[Crossref]
  21. C. Oh and M. J. Escuti, “Achromatic diffraction from polarization gratings with high efficiency,” Opt. Lett. 33(20), 2287–2289 (2008).
    [Crossref] [PubMed]
  22. S. Geman, E. Bienenstock, and R. Doursat, “Neural Networks and the Bias/Variance Dilemma,” Neural Comput. 4(1), 1–58 (1992).
    [Crossref]
  23. V. C. Chan, M. Kudenov, and E. Dereniak, “Phase correction algorithms for a snapshot hyperspectral imaging system,” 2015, vol. 9611, pp. 961111.
  24. P. R. Griffiths and J. A. De Haseth, Fourier Transform Infrared Spectrometry, Chemical Analysis ; v. 83 (Wiley, 1986).
  25. D. C. Heinz and C.-I. Chang, “Fully constrained least squares linear spectral mixture analysis method for material quantification in hyperspectral imagery,” IEEE Trans. Geosci. Rem. Sens. 39(3), 529–545 (2001).
    [Crossref]
  26. D. E. Rummelhart, “Learning representations by back-propagating errors,” Nature 323(6088), 533–536 (1986).
    [Crossref]
  27. H. Demuth, M. Beale, and M. Hagan, “Neural network toolbox user’s guide, The MathWorks,” Inc., Natrick, USA (2009).
  28. E. B. Baum and D. Haussler, “What Size Net Gives Valid Generalization?” Neural Comput. 1(1), 151–160 (1989).
    [Crossref]

2014 (1)

M. W. Kudenov, M. N. Miskiewicz, M. J. Escuti, and J. F. Coward, “Polarization spatial heterodyne interferometer: model and calibration,” Opt. Eng. 53(4), 044104 (2014).
[Crossref]

2012 (2)

2011 (1)

2009 (2)

C. A. Osorio-Gómez, E. Mejía-Ospino, and J. E. Guerrero-Bermúdez, “Spectral reflectance curves for multispectral imaging, combining different techniques and a neural network,” Rev. Mex. Fis. 55, 120–124 (2009).

M. W. Kudenov, M. E. L. Jungwirth, E. L. Dereniak, and G. R. Gerhart, “White light Sagnac interferometer for snapshot linear polarimetric imaging,” Opt. Express 17(25), 22520–22534 (2009).
[Crossref] [PubMed]

2008 (1)

2004 (1)

2002 (1)

2001 (2)

T. Fearn, “REVIEW: Standardisation and calibration transfer for near infrared instruments: a review,” J. Near Infrared Spectrosc. 9(1), 229 (2001).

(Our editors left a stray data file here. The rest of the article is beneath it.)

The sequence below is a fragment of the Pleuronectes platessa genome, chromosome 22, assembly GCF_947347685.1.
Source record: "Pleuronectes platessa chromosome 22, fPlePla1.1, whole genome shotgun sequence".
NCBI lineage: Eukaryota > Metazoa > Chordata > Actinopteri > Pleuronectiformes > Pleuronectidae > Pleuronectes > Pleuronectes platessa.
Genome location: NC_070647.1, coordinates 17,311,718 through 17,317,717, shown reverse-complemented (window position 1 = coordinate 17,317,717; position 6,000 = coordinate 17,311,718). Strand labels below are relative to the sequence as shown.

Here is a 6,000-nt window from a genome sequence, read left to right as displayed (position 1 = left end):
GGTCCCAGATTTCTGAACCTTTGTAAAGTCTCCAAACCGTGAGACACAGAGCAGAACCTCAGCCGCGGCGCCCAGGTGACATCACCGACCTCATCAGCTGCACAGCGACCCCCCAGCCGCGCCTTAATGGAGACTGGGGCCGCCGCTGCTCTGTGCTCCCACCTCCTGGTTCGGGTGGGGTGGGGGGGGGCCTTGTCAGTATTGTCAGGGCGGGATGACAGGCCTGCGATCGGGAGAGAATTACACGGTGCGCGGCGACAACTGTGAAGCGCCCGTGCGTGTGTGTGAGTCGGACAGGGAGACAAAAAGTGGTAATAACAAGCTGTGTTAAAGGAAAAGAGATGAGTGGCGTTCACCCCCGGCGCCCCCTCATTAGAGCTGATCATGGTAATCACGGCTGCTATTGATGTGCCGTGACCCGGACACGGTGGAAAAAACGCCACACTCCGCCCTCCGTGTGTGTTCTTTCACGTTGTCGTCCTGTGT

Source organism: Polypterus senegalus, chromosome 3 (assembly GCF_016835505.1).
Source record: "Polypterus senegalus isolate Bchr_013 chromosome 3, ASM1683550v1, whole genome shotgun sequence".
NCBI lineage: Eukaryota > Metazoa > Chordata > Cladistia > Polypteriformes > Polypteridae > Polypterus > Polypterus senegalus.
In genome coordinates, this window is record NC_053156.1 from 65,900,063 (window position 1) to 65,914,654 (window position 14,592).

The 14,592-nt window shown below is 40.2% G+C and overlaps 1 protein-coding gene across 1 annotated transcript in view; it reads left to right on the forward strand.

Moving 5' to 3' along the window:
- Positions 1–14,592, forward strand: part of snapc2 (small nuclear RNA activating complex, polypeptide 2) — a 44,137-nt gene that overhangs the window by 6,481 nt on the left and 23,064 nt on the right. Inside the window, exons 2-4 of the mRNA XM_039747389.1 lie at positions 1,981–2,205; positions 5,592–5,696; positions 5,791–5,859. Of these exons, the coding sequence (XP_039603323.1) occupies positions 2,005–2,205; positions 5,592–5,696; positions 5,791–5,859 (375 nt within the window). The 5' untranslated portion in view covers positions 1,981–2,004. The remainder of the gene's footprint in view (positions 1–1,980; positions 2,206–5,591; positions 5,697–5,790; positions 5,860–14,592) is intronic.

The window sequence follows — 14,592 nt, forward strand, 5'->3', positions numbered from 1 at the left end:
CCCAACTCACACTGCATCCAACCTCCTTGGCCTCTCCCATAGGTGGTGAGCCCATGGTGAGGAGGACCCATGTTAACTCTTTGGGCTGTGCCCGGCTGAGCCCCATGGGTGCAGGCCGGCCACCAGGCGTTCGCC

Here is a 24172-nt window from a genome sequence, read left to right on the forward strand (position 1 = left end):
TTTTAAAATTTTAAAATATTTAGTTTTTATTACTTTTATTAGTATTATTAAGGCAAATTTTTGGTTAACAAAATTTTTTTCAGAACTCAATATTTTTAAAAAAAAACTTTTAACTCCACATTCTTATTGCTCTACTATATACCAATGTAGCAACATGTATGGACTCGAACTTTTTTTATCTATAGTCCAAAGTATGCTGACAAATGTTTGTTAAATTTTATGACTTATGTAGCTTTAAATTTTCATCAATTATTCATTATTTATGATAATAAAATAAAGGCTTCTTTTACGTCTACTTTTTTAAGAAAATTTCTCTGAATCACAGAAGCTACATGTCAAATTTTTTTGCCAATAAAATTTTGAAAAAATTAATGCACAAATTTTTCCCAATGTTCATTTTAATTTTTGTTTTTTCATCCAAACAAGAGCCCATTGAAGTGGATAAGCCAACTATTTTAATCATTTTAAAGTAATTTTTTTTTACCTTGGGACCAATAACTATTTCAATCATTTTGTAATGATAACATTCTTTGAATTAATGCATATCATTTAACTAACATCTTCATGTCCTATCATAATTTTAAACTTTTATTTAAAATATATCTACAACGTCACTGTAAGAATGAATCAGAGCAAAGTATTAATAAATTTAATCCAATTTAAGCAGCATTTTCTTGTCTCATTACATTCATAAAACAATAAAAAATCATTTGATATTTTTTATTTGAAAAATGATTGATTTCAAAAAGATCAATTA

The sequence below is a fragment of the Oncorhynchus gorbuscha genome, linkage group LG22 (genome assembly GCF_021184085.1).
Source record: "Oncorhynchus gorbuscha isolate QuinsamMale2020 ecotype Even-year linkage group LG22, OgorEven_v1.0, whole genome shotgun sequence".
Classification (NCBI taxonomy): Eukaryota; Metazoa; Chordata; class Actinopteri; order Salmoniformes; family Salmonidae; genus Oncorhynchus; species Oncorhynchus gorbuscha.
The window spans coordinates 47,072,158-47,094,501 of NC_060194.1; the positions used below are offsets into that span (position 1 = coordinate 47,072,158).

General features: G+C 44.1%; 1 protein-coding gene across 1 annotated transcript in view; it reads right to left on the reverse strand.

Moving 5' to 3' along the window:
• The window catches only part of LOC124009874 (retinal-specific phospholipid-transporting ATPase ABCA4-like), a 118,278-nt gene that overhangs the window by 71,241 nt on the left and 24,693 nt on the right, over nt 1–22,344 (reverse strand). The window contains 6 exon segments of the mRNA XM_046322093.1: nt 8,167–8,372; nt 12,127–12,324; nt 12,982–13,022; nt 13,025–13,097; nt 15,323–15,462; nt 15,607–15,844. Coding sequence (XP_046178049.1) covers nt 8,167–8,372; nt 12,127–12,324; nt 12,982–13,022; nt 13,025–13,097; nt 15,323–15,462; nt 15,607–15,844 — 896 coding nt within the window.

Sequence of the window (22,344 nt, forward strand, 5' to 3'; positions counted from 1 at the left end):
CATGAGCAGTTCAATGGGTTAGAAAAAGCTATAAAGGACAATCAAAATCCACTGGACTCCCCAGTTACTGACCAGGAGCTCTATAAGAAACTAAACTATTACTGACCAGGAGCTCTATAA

[Crossref]

D. C. Heinz and C.-I. Chang, “Fully constrained least squares linear spectral mixture analysis method for material quantification in hyperspectral imagery,” IEEE Trans. Geosci. Rem. Sens. 39(3), 529–545 (2001).
[Crossref]

1999 (2)

L. Duponchel, C. Ruckebusch, J. P. Huvenne, and P. Legrand, “Standardisation of near-IR spectrometers using artificial neural networks,” J. Mol. Struct. 480, 551–556 (1999).
[Crossref]

H. Yang, “A back-propagation neural network for mineralogical mapping from AVIRIS data,” Int. J. Remote Sens. 20(1), 97–110 (1999).
[Crossref]

1995 (1)

L. J. Hornbeck, “Digital light processing and MEMS: Timely convergence for a bright future,” Proc. SPIE 2642, 2 (1995).
[Crossref]

1994 (1)

J. M. Harlander, H. Tran, F. L. Roesler, K. P. Jaehnig, S. M. Seo, W. T. Sanders, and R. J. Reynolds, “Field-widened spatial heterodyne spectroscopy: correcting for optical defects and new vacuum ultraviolet performance tests,” In 2280, 310–319 (1994).

1992 (1)

S. Geman, E. Bienenstock, and R. Doursat, “Neural Networks and the Bias/Variance Dilemma,” Neural Comput. 4(1), 1–58 (1992).
[Crossref]

1989 (1)

E. B. Baum and D. Haussler, “What Size Net Gives Valid Generalization?” Neural Comput. 1(1), 151–160 (1989).
[Crossref]

1986 (1)

D. E. Rummelhart, “Learning representations by back-propagating errors,” Nature 323(6088), 533–536 (1986).
[Crossref]

1982 (1)

1975 (1)

1967 (1)

L. Mertz, “Auxiliary computation for Fourier spectrometry,” Infrared Phys. 7(1), 17–23 (1967).
[Crossref]

1966 (1)

Baum, E. B.

E. B. Baum and D. Haussler, “What Size Net Gives Valid Generalization?” Neural Comput. 1(1), 151–160 (1989).
[Crossref]

Ben-David, A.

Bienenstock, E.

S. Geman, E. Bienenstock, and R. Doursat, “Neural Networks and the Bias/Variance Dilemma,” Neural Comput. 4(1), 1–58 (1992).
[Crossref]

Cardon, J. G.

Chang, C.-I.

D. C. Heinz and C.-I. Chang, “Fully constrained least squares linear spectral mixture analysis method for material quantification in hyperspectral imagery,” IEEE Trans. Geosci. Rem. Sens. 39(3), 529–545 (2001).
[Crossref]

Connes, P.

Coward, J. F.

M. W. Kudenov, M. N. Miskiewicz, M. J. Escuti, and J. F. Coward, “Polarization spatial heterodyne interferometer: model and calibration,” Opt. Eng. 53(4), 044104 (2014).
[Crossref]

Craven-Jones, J.

De Haseth, J. A.

Dereniak, E. L.

Doursat, R.

S. Geman, E. Bienenstock, and R. Doursat, “Neural Networks and the Bias/Variance Dilemma,” Neural Comput. 4(1), 1–58 (1992).
[Crossref]

Duponchel, L.

L. Duponchel, C. Ruckebusch, J. P. Huvenne, and P. Legrand, “Standardisation of near-IR spectrometers using artificial neural networks,” J. Mol. Struct. 480, 551–556 (1999).
[Crossref]

Englert, C. R.

Escuti, M. J.

Fearn, T.

Forman, M. L.

Geman, S.

S. Geman, E. Bienenstock, and R. Doursat, “Neural Networks and the Bias/Variance Dilemma,” Neural Comput. 4(1), 1–58 (1992).
[Crossref]

Gerhart, G. R.

Guerrero-Bermúdez, J. E.

C. A. Osorio-Gómez, E. Mejía-Ospino, and J. E. Guerrero-Bermúdez, “Spectral reflectance curves for multispectral imaging, combining different techniques and a neural network,” Rev. Mex. Fis. 55, 120–124 (2009).

Harlander, J. M.

C. R. Englert, J. M. Harlander, J. G. Cardon, and F. L. Roesler, “Correction of phase distortion in spatial heterodyne spectroscopy,” Appl. Opt. 43(36), 6680–6687 (2004).
[Crossref] [PubMed]

J. M. Harlander, H. Tran, F. L. Roesler, K. P. Jaehnig, S. M. Seo, W. T. Sanders, and R. J. Reynolds, “Field-widened spatial heterodyne spectroscopy: correcting for optical defects and new vacuum ultraviolet performance tests,” In 2280, 310–319 (1994).